With the change to Intel CPU's they become even more useful across the broad spectrum of people using computers because suddenly that program that you had to use for work and couldn't change for something else cheaper or OSS can now be run on Windows... natively on a Mac; allowing you to "cool off" from Windows once in a while by rebooting and firing up iPhoto or iMovie, potter around with that masterpiece you're gonna release one day to rival The Big Lebowski, and then reboot and get back to work.

    There was virtualisation software before but now Parallels and the Intel CPU switch has made Windows in Mac OS X even more practical, and now Windows can be run while enjoying some of that OS X security. You're firewalling Windows XP with Mac OS X! You, the noob, has his own UNIX firewall! Now how cool is that?

    If you've got the cash and a looking for a good all-round computer, get a Mac. If you don't have the cash, save up and then buy a Mac. If you're a gamer... get whatever the hell you want because you're likely to have already set you're mind on something and anything else is just "bogus", and if you're a Linux/BSD geek like me, well... one day you may want a Mac and run Gentoo or something else on it, but I'm personally enjoying this use I have of my Dad's older iMac G5 and am seriously considering turning my Gentoo Desktop PC into a server and buying a MacBook Pro like Mum's for my main machine. :)

  • by rbarreira (836272) on Wednesday July 05, 2006 @10:18AM (#15659867) Homepage
    In other news, a team of scientists has collected a list of the 10 most common human illnesses, and has concluded that it's much safer to be an ant since they're invulnerable to them.
  • by Techguy666 (759128) on Wednesday July 05, 2006 @10:56AM (#15660052)
    We use Sophos at our workplace. I also use other antivirus and antispyware - often to clean up the crap that Sophos doesn't find. Speaking as someone who's familiar with Sophos, I think it's curious that Sophos is telling home users to consider buying Macs. Go to Sophos' website (www.sophos.com) and try to find a home user product... They don't seem to promote any.

    If I were a conspiracy theorist, I would think this is a warning shot aimed at Microsoft because of MS' sudden focus on security, to the detriment of companies such as Sophos; send Microsoft's small clientle to the enemy - it's no skin off of Sophos' corporate nose. As a PR exercise, Sophos otherwise just released a piece of fluff. They're talking to an audience that they don't serve or interact with.
  • by WombatControl (74685) on Wednesday July 05, 2006 @11:11AM (#15660149)

    I've come to the conclusion that the biggest reason for why the Mac is a more secure platform isn't because of technology, but because the Mac userbase tends to be a lot more savvy than the Windows userbase.

    I'd hazard a guess that the vast majority of Windows malware comes not from the inherent insecurity of the Windows platform but from users doing dumb things. Someone who installs some stupid little weather applet and gets infected with spyware got infected not because of a flaw in the system, but because they didn't bother to determine whether or not the source of their software was credible or not. Even if they got a prompt like Vista and OS X present they'll still authorize the program. There's no patch that can be applied to a system to prevent stupid users from mucking it up.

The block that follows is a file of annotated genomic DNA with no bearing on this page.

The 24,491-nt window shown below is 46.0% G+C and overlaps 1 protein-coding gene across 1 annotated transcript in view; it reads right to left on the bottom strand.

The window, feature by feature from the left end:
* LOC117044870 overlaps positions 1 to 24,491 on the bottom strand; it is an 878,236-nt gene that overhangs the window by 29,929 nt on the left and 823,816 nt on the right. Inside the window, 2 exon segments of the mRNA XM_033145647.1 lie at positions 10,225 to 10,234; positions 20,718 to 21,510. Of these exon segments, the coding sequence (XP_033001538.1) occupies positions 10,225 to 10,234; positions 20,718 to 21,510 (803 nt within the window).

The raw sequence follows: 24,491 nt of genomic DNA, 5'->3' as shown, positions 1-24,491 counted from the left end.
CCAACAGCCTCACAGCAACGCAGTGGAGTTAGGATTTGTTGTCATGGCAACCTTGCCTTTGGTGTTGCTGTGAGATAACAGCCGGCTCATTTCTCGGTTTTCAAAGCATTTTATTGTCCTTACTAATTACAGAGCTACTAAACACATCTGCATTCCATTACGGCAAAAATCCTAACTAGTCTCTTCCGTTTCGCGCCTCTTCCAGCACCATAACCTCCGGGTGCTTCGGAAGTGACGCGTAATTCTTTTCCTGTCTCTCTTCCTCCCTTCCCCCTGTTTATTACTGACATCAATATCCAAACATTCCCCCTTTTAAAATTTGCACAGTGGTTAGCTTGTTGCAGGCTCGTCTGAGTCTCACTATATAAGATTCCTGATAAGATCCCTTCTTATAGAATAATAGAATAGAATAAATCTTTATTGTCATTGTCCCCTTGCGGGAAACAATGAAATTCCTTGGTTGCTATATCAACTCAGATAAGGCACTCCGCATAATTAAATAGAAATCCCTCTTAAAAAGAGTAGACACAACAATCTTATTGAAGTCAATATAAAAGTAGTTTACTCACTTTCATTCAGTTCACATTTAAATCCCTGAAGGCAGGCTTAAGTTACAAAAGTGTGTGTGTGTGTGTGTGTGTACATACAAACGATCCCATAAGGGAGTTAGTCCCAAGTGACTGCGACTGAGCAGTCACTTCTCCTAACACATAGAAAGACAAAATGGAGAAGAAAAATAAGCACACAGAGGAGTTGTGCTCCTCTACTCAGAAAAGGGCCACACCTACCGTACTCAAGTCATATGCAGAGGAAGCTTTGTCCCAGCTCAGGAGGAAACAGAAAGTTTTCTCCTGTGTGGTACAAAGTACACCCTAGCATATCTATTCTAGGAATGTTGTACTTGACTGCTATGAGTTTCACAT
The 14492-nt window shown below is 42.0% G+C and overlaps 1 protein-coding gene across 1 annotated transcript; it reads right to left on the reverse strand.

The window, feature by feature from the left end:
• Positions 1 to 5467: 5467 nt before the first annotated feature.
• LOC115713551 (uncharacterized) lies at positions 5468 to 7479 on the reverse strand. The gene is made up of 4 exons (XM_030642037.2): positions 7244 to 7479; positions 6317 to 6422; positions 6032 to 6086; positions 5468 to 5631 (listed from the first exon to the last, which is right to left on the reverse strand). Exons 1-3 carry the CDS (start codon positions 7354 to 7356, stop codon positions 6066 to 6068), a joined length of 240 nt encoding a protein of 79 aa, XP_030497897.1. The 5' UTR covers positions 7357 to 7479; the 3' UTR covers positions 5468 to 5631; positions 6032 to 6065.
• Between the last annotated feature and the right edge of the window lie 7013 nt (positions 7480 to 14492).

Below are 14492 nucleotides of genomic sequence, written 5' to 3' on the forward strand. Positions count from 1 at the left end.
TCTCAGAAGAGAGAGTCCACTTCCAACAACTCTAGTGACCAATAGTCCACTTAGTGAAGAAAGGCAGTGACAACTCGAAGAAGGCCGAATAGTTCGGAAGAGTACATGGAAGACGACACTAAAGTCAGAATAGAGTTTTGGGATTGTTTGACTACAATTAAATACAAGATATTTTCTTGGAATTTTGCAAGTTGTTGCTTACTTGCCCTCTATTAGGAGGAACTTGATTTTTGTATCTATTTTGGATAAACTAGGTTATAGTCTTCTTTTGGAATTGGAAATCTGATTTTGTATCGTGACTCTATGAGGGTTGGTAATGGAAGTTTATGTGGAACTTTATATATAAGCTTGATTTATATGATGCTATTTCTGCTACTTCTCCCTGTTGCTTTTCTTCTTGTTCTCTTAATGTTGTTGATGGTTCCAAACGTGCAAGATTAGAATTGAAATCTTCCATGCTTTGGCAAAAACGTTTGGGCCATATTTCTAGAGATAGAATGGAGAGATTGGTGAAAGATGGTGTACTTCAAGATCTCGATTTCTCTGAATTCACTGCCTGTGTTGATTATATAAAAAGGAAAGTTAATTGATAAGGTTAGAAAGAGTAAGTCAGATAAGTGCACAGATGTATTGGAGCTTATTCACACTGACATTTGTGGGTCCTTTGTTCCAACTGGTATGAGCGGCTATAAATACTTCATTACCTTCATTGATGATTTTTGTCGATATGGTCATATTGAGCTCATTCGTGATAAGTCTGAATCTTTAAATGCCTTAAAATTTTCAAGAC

John Gruber wrote a really astute article on why Macs don't have the level of malware that one would think they would [daringfireball.net]. If Apple has roughlt 5% marketshare, why isn't 5% of the total malware population targeting Macs? I think he's right when he notes:

    We all benefit from the fact that the Mac community has zero tolerance for vulnerabilities. Not just zero tolerance for security exploits, but zero tolerance for vulnerabilities. In fact, there is zero tolerance in the Mac community for crapware of any kind.

    If some "freeware" software for the Mac surreptitiously installed some sort of adware/spyware/crapware, there'd be reports all over the Mac web within days. Uninstallation instructions would be posted (and thus made available to all via Google), and the developer who shipped the app would be excoriated.

    Zero tolerance, on the part of the user community, is the only policy that can work.

    It's similar to the "broken windows" theory of urban decay, which holds that if a single window is left unrepaired in a building, in fairly short order, the remaining windows in the building will be broken. Fixing windows as soon as they are broken sends a message: that vandalism will not be tolerated. But not fixing windows also sends a message: that vandalism is acceptable. Worse, once a problem such as vandalism starts, if left unchecked, it flourishes.

    Macs are more secure because Mac users have a much tougher stance towards crapware. Mac users tend to be much more technically proficient than the average. If that "zero-tolerance" policy changes, I'm not so sure we'll see an increase in the amount of malware targeting Macs.